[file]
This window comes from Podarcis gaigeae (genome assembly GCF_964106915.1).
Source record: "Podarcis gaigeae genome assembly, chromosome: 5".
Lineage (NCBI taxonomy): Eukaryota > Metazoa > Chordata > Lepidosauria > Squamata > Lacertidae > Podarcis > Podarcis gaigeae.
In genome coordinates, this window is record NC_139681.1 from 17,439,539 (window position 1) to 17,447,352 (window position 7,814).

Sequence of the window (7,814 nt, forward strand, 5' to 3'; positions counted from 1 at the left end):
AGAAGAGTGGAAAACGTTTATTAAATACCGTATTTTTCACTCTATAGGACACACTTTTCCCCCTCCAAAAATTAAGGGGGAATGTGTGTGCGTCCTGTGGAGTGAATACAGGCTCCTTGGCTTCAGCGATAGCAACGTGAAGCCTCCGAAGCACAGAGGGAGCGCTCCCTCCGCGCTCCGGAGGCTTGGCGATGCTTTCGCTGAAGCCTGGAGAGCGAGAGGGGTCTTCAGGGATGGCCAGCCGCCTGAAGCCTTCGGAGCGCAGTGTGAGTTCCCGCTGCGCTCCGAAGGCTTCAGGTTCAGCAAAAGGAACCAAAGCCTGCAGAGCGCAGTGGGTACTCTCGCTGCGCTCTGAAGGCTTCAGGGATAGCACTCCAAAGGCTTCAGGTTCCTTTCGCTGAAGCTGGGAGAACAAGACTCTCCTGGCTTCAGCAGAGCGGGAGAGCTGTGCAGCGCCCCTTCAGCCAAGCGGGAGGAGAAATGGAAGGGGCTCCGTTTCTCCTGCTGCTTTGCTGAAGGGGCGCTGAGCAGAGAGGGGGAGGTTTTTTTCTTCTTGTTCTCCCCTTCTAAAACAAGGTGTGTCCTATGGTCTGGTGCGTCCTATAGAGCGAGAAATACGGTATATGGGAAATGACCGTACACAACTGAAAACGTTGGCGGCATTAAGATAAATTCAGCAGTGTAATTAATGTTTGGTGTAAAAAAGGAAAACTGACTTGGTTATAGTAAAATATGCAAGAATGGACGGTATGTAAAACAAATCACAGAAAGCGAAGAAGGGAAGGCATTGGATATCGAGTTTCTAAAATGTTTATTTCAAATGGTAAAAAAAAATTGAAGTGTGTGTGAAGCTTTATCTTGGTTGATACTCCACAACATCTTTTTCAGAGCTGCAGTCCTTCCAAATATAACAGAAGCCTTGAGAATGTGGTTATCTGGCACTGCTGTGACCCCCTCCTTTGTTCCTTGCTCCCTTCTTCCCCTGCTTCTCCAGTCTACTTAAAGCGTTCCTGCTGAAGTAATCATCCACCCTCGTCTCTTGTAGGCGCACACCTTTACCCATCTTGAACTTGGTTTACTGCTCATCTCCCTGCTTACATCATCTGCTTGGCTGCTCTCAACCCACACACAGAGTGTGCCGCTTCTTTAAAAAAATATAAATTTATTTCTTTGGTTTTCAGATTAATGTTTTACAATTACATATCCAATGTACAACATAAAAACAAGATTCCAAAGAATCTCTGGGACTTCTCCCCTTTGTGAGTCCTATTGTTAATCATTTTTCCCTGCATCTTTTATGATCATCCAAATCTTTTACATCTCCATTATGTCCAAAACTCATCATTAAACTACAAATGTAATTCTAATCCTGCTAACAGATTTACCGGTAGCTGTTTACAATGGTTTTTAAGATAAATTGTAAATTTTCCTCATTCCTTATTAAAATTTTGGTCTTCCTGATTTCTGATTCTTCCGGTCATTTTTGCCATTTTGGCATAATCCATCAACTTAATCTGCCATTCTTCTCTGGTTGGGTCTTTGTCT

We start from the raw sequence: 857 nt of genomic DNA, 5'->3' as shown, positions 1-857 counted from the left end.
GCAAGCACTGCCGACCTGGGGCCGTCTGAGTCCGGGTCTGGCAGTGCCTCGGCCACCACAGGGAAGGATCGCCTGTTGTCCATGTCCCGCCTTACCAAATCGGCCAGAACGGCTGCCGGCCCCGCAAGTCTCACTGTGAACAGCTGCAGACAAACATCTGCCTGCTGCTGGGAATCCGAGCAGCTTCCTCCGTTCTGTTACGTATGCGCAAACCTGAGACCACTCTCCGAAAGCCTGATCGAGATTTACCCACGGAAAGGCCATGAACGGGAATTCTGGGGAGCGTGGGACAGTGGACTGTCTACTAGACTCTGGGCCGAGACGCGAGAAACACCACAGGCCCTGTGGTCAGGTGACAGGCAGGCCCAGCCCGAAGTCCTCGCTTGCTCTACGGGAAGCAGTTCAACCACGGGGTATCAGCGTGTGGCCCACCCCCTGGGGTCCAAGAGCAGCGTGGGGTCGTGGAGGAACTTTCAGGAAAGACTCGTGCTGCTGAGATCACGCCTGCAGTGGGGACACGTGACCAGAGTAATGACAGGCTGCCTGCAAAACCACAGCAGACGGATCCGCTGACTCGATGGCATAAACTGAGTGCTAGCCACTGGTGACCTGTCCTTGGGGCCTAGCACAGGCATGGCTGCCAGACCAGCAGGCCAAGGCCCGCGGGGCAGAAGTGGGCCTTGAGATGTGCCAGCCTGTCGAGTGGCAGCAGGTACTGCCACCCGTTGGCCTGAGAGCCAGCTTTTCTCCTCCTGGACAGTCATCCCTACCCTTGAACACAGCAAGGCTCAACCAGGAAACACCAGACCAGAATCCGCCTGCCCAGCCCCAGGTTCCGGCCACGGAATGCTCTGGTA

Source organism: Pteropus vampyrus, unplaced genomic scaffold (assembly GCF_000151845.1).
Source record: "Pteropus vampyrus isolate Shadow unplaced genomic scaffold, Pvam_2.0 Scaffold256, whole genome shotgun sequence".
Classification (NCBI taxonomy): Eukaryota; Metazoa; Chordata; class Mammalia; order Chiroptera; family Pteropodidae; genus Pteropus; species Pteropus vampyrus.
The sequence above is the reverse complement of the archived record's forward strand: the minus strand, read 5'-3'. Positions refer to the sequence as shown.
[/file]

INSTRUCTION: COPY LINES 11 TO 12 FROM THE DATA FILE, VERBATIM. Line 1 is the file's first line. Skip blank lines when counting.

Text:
Classification (NCBI taxonomy): Eukaryota; Metazoa; Chordata; class Mammalia; order Chiroptera; family Pteropodidae; genus Pteropus; species Pteropus vampyrus.
The sequence above is the reverse complement of the archived record's forward strand: the minus strand, read 5'-3'. Positions refer to the sequence as shown.